In Spence v. ESAB Group Inc., the 3rd U.S. Circuit Court of Appeals rejected the argument that federal trucking regulations impose a safety obligation only on the carrier.
Charles Spence, a Houston truck driver, was seriously injured in May 2005 in a rollover accident shortly after picking up a load of welding supplies from the ESAB Group's plant in Hanover, Pa. The cargo - welding supplies manufactured by ESAB - was packaged by ESAB into boxes and cartons, stacked onto pallets, and then stretch wrapped.
Spence sued the company, alleging that ESAB workers assured him that their method of securing the load with metal cleats on each pallet was sufficient, and that it was unnecessary to use the more complicated block-and-brace process that calls for securing each pallet in a wooden frame nailed to the floor of the truck. It was not the first time he had complained to the company about the method of securement.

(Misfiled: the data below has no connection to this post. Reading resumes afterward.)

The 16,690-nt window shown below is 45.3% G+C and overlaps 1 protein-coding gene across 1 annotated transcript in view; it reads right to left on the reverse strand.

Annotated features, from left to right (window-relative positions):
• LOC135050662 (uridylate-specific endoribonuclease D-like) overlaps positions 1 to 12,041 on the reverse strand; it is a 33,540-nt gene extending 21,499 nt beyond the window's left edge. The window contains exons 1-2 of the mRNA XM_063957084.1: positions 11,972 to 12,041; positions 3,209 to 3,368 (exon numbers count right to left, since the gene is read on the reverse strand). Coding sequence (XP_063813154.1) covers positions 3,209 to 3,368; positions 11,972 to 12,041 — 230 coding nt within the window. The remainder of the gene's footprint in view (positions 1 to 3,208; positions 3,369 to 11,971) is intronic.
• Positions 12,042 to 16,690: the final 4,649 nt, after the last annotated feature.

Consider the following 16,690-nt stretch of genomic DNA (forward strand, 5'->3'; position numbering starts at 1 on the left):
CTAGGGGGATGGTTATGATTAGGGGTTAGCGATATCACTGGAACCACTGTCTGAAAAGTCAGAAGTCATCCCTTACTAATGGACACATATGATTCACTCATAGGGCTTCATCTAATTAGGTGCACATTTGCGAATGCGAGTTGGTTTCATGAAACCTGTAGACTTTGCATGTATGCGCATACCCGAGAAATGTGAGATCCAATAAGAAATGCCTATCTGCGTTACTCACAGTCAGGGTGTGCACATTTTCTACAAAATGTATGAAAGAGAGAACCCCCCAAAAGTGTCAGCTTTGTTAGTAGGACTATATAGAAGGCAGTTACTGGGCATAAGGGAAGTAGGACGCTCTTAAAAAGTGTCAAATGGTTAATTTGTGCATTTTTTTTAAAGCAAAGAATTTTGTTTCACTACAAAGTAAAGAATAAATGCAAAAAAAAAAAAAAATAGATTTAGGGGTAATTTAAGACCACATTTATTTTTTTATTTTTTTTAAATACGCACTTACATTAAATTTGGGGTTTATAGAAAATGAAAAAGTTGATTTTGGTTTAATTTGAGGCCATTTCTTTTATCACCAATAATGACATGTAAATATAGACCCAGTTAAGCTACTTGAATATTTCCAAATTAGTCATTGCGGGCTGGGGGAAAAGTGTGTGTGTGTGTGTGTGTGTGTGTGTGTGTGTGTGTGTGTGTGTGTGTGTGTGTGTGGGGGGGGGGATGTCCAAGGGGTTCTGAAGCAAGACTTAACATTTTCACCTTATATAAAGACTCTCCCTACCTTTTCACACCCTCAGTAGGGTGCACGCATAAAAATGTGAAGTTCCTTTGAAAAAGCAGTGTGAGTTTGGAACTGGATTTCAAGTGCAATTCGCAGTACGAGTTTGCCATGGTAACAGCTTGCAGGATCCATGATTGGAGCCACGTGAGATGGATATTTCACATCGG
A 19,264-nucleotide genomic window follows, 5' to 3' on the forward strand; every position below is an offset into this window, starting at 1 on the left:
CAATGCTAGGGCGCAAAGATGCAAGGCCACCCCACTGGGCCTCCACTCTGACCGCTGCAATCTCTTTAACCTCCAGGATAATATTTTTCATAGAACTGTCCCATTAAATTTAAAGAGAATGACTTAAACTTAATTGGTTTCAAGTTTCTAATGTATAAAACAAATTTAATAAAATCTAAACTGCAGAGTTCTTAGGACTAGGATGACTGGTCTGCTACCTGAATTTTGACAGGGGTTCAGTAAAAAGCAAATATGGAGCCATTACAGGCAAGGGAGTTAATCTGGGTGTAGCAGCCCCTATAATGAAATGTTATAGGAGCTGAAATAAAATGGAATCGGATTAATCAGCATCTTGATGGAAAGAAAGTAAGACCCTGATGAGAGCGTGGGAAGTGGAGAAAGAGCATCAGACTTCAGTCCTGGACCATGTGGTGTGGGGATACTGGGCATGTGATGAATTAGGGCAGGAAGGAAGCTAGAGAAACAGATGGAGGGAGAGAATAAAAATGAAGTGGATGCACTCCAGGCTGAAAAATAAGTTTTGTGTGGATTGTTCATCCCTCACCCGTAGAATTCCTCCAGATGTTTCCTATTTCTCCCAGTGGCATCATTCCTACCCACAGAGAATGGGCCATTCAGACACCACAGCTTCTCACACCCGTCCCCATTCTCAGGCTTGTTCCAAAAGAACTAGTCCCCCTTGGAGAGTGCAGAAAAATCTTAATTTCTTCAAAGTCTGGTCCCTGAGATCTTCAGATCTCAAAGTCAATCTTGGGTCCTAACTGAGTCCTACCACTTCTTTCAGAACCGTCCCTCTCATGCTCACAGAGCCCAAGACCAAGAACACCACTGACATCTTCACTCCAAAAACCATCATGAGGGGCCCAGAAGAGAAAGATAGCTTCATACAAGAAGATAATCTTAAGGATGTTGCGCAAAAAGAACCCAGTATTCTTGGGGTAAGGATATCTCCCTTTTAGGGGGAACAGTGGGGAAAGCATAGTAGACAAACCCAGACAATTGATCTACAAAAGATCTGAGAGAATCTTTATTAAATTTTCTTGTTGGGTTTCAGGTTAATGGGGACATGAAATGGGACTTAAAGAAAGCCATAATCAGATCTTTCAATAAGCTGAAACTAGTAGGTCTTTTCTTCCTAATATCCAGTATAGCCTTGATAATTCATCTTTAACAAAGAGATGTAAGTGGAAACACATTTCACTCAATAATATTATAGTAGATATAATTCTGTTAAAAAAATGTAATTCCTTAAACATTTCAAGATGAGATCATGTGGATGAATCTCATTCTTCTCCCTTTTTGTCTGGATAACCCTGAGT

A unanimous three-judge panel reversed an earlier decision by U.S. District Judge Sylvia H. Rambo in Harrisburg, which granted summary judgment in favor of the shipper.
The court held that there was evidence that the shipper undertook not only to load the cargo, but also to supply securement devices and to express an assurance that this method of securing the load was adequate. The court found that if a jury finds that the shipper participated in not only loading, but also securing its welding supplies, then the jury would have to determine whether the shipper exercised due care.
"Those who undertake the task of loading, securing, and hauling cargo on tractor-trailers have a duty to exercise due care to protect property and persons from the risk of harm," U.S. Circuit Judge Thomas Vanaskie wrote. "Where there is evidence that a shipper undertook to load and secure the cargo being transported by a third-party carrier, the shipper also bears an obligation to exercise reasonable care."
Read more about the case in the Pittsburgh Post-Gazette.
Read the full decision here.